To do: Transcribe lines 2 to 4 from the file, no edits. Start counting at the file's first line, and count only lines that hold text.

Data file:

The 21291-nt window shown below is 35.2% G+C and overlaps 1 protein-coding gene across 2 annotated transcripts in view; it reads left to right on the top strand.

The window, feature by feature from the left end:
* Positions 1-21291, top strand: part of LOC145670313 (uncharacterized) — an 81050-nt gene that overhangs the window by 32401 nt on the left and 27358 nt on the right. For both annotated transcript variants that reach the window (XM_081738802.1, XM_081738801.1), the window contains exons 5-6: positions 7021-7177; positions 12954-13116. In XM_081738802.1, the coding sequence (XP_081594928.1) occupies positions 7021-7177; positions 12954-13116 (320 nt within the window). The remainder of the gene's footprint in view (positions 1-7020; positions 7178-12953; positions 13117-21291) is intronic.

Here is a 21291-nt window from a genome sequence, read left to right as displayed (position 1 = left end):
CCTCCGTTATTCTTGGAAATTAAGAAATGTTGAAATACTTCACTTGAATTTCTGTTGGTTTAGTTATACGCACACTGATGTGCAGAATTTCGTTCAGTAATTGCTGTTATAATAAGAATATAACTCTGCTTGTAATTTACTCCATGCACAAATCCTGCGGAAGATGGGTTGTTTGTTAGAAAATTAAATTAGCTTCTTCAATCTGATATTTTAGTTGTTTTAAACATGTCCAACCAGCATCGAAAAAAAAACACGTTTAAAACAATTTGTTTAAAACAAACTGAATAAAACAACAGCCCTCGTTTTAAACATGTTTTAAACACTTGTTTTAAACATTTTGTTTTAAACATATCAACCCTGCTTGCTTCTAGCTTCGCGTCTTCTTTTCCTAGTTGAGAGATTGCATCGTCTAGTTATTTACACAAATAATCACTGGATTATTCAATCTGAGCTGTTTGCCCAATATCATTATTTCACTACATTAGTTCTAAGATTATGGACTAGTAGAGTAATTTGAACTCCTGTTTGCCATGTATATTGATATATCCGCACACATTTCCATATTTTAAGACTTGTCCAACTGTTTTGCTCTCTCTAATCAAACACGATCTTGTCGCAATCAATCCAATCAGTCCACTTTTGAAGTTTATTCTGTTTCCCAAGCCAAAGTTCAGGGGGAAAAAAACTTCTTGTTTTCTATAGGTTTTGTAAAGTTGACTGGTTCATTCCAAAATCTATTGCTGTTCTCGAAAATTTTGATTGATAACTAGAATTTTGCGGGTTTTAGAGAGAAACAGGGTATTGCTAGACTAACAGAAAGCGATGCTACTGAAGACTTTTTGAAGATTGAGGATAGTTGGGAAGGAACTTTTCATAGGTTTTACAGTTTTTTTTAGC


The window, feature by feature from the left end:
* Positions 1-21291, top strand: part of LOC145670313 (uncharacterized) — an 81050-nt gene that overhangs the window by 32401 nt on the left and 27358 nt on the right. For both annotated transcript variants that reach the window (XM_081738802.1, XM_081738801.1), the window contains exons 5-6: positions 7021-7177; positions 12954-13116. In XM_081738802.1, the coding sequence (XP_081594928.1) occupies positions 7021-7177; positions 12954-13116 (320 nt within the window). The remainder of the gene's footprint in view (positions 1-7020; positions 7178-12953; positions 13117-21291) is intronic.

Here is a 21291-nt window from a genome sequence, read left to right as displayed (position 1 = left end):